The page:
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### Non-linear eval terms

Posted: Fri Jan 29, 2016 7:31 am
How do you determine if eval term or terms are non-linear and what function would best represent them?

### Re: Non-linear eval terms

Posted: Fri Jan 29, 2016 8:22 am
jwes wrote:How do you determine if eval term or terms are non-linear and what function would best represent them?
I'm not entirely sure what you mean.

If the evaluation function is

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``````Eval = sum eval_term_i
``````
then the evaluation function is linear in each evaluation term. If the evaluation term has the form

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``````eval_term_i = weight_i * feature_i
``````
then it is linear in terms of its features (say, "knight on e5" for a PST term). If it has the form

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``````eval_term_i = weight_ijk feature_ijk &#40;implied sum over indices j and k&#41;
``````
then it is multi-linear - which can be re-written in terms of different linear evaluation terms.
If it has the form

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``````eval_term_i = weight_ij feature_ik feature jk
``````
then it is quadratic in its features, but still linear in its evaluation weights.

A function f(x) is linear if f(lambda x) = lambda f(x).

Now, if you meant to ask: how do I know which evaluation terms should be linear and which shouldn't - you don't. That's one of the things you have to experiment with. There's also no absolute rule that says what sort of functional form terms should take. There are a few pointers though. For instance, what is more valuable: passed pawns on c4 and f6, or passed pawns on c5 and f5? A term that is linear in the distance to promotion squares considers these equal. A term that is quadratic in the distance considers the first preferable (which I think is what most programs have). Similar for pressure on the king: it becomes much stronger as pieces are added. Note that these things are typically non-linear in the feature they measure (attack pressure against the king, distance to promotion) but not in the evaluation weight.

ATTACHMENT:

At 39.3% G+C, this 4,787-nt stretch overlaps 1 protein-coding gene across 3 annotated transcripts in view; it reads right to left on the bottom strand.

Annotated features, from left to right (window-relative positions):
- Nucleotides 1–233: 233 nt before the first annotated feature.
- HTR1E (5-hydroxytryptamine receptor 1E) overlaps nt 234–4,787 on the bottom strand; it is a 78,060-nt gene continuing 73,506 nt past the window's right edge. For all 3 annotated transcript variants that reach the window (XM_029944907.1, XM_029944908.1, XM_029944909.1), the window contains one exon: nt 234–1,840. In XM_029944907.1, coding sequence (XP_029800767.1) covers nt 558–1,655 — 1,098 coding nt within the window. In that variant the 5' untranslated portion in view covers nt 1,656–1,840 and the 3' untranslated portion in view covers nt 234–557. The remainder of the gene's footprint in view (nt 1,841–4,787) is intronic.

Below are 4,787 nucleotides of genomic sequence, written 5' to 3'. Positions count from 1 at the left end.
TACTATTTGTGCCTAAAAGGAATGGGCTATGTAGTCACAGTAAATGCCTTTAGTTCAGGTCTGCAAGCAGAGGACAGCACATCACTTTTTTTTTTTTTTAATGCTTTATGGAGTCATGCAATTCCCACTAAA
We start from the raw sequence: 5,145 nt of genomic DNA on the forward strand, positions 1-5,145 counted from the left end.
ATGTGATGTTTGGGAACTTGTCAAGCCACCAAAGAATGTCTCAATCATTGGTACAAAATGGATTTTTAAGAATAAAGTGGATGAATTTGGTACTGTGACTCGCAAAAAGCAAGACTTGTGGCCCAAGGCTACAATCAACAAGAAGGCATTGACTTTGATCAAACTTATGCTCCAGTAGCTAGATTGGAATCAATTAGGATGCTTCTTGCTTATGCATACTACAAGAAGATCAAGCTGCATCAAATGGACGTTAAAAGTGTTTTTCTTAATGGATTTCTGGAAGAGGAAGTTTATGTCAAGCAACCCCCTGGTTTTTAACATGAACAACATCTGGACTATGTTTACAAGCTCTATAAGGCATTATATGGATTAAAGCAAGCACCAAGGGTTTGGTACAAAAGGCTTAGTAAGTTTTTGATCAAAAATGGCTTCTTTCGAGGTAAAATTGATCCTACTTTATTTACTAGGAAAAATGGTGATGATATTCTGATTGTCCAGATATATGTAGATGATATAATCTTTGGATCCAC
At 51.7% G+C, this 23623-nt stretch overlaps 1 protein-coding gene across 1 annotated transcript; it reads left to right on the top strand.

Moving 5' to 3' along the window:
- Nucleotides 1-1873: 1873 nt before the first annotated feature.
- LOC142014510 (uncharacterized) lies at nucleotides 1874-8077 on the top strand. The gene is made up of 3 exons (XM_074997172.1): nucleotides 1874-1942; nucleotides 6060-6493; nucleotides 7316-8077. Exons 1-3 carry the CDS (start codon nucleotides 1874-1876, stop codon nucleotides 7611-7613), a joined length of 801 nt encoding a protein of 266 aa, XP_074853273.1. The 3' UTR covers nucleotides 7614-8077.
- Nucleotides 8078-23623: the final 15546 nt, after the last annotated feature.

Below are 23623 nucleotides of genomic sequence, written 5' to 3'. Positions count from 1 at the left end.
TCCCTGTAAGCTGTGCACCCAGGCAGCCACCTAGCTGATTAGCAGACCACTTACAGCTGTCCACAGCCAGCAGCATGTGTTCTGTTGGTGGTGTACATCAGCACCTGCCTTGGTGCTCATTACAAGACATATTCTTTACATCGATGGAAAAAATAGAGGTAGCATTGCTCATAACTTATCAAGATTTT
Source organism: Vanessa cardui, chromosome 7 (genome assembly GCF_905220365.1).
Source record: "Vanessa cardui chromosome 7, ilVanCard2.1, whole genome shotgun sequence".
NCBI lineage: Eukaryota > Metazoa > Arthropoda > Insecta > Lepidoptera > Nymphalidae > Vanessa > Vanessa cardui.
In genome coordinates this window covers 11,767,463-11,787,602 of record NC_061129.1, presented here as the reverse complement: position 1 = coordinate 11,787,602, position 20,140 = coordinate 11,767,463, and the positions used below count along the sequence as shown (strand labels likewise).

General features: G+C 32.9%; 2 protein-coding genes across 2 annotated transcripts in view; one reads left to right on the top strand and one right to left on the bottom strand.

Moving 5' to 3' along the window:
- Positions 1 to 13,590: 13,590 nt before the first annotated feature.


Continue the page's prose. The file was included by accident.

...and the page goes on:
As for what form you should use - a question is whether it really matters that much. I personally like logistic-like functions because they saturate as their argument approaches infinity (as opposed to blowing up, as quadratic functions would). Of course chess boards are pretty small, so I suspect that you can approximate any more complicated function on it quite reasonably by a multi-nomial with only a few terms.

### Re: Non-linear eval terms

Posted: Fri Jan 29, 2016 9:15 am
In neural networks they use Sigmoid which looks like an arctangent.
Or maybe search on radial basis functions.

### Re: Non-linear eval terms

Posted: Fri Jan 29, 2016 5:07 pm
Many engines have used non-linear formulas to derive eval terms, for example this can be done for passed pawns. One reason to do this is that you have fewer eval terms to tune. So for example if the passed pawn formula is quadratic, you can get away with 3 terms (the coefficients) instead of 6 terms (each possible passed pawn rank).

But if you are using an automatic tuning method based on linear weights, as I do now, it is actually simpler and better to just have a lot of independent terms each of which is triggered by a unique feature. It costs practically no more to tune a large set vs. a small set of parameters using gradient descent (as opposed to say, using something like CLOP, where tuning large parameter sets is hard).

I now have very few non-linear terms. The main ones remaining are related to king cover and king safety. The scores for king cover and king attacks interact and combine in a fairly complex non-linear way. I have tuned the parameters for this using various methods but can't readily use the automated tuner for it.

--Jon